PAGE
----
First, the Federal and State Governments should provide local communities with knowledge, understanding, and real-time data about groundwater conditions so that extraction may be managed cooperatively. Farmers extract as much groundwater as they can because it is an open resource. However, if everyone does this, extraction will rise above a sustainable level. Only a cooperative agreement among aquifer users, who should know how much may be collected without depleting the resource, can solve this problem. This information can be monitored and provided by the state.
Second, India must encourage the development of watersheds. The state of Gujarat have demonstrated that this technique is both effective and profitable. Furthermore, it can be carried out at the local level across the country and in a relatively short period of time.
Third, India must educate its citizens on the importance of dams for water storage. Environmentalists and other anti-dam groups should engage in a debate to come up with alternatives and reach a consensus.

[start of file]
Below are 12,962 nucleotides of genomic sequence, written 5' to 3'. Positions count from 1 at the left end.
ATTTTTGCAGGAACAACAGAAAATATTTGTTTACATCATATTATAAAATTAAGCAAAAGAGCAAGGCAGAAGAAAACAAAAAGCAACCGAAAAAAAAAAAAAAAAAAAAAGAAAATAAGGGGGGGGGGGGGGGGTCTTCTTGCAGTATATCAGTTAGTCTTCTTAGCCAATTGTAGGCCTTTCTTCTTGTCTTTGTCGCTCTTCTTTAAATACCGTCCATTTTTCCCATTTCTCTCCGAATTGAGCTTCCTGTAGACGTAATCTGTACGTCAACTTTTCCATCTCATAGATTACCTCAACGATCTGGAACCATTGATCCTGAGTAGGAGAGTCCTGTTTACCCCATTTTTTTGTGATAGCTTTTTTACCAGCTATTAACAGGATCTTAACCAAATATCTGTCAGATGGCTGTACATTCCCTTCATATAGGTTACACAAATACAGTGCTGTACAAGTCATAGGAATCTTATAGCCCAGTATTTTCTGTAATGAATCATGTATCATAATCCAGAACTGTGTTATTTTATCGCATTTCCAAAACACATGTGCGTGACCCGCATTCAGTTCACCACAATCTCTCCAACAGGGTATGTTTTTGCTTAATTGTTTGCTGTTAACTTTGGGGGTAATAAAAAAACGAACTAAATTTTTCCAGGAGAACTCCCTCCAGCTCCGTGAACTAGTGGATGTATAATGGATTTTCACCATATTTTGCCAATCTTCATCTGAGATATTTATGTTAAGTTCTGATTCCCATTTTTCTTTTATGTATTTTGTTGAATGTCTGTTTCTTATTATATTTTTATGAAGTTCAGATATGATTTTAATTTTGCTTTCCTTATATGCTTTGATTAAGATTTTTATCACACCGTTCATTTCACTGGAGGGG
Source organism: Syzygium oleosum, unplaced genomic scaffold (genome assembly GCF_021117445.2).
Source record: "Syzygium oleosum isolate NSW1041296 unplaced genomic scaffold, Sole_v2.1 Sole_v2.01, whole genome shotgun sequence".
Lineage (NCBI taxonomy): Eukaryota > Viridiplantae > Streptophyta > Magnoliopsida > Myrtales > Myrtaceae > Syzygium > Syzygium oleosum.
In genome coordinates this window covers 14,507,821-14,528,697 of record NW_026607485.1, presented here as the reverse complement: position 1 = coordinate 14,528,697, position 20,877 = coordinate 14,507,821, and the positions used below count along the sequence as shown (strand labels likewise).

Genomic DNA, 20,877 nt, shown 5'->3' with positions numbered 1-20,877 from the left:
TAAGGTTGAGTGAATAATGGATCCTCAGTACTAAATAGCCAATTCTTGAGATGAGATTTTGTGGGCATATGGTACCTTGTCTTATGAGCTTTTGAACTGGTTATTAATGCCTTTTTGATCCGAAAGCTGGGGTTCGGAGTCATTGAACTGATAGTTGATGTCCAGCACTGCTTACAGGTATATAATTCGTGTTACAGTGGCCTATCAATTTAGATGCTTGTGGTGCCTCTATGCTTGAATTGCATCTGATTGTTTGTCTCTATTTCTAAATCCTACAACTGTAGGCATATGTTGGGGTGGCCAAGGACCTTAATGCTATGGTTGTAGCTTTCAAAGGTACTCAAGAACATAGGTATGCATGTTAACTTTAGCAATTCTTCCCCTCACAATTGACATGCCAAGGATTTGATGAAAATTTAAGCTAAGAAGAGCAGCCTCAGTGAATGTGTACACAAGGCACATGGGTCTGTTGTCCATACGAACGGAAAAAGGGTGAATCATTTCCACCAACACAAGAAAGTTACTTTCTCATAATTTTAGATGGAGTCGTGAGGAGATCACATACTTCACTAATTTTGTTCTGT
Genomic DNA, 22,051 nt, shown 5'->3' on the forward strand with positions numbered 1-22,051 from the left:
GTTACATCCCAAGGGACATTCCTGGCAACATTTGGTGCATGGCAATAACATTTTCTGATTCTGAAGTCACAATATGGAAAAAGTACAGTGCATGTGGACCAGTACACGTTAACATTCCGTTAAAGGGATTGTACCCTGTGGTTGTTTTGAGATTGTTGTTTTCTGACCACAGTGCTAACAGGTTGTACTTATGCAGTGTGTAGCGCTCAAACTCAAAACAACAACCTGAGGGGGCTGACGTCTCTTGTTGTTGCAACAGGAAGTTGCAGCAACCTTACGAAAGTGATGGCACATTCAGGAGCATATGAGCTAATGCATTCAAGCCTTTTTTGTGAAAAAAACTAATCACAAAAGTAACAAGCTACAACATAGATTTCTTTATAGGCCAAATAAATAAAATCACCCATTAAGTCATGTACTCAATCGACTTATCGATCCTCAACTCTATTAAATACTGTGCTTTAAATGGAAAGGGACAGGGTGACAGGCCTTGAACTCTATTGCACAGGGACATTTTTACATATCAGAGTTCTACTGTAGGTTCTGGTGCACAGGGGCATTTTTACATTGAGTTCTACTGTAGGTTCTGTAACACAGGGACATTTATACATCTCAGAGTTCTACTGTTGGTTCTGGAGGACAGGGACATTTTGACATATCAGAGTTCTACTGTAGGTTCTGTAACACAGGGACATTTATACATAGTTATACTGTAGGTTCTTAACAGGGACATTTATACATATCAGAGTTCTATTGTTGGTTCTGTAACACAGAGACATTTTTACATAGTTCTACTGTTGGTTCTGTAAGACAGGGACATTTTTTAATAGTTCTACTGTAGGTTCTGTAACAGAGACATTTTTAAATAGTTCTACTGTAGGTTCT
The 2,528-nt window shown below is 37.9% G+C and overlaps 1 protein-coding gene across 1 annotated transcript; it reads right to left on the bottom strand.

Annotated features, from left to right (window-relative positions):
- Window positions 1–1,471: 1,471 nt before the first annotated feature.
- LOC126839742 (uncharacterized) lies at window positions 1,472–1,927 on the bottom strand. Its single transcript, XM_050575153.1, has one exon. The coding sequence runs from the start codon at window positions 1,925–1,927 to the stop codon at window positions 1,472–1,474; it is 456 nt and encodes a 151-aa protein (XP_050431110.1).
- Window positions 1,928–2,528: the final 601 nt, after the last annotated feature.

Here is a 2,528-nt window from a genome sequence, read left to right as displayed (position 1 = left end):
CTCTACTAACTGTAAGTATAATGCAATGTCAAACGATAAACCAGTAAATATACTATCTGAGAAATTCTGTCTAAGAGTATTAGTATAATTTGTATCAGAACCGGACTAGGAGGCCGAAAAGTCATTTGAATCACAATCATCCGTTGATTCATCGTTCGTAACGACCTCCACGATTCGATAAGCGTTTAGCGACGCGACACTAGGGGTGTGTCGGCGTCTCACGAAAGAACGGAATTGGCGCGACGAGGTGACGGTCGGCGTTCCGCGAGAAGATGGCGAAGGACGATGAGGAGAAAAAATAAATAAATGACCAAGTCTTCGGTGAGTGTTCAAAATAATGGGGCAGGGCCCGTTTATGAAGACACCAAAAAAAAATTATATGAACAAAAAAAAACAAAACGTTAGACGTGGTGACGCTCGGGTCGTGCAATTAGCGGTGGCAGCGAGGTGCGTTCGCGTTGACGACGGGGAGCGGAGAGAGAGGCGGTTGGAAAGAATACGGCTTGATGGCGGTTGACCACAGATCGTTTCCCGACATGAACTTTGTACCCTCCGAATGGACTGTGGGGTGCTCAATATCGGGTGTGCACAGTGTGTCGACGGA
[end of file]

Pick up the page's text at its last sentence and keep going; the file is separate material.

Fourth, State Pollution control bodies should be strengthened in order to enforce effluent requirements. The boards' current technology and human resources are insufficient to adequately monitor activity, enforce regulations, and prosecute violators.
Fifth, Many cities treat only a portion of the wastewater, and some process no more than half of it. Cities must charge a fair price for water in order for local sewage treatment plant owners to have enough cash and resources to adequately maintain treatment plants. India should collaborate with private companies to improve urban water distribution infrastructure if necessary.
If India implements these recommendations at all levels—federal, state, and local—it will be a huge step forward in tackling the country's most pressing water challenges.
India's water issue and our effort to alleviate it!
There is no one-size-fits-all answer to the worldwide water crisis, which affects millions of people around the world.
Netsol Water Solutions has a significant presence in India and is well positioned to help stimulate a national effort to address the country's water crisis. We are the large water and wastewater treatment company in India that manufactures WTPs, WWTPs, STPs, ETPs, Industrial & Commercial RO Plants, among other services. We give our 100 percent in converting the wastewater into best possible treated water, as we are committed to do so.
If you feel curious about the idea of treating water or wastewater, even if you want to know about solid waste management, then you can talk to our experts and settle down your doubts. Also, if you need help designing an efficient wastewater treatment system or a water treatment system, contact us.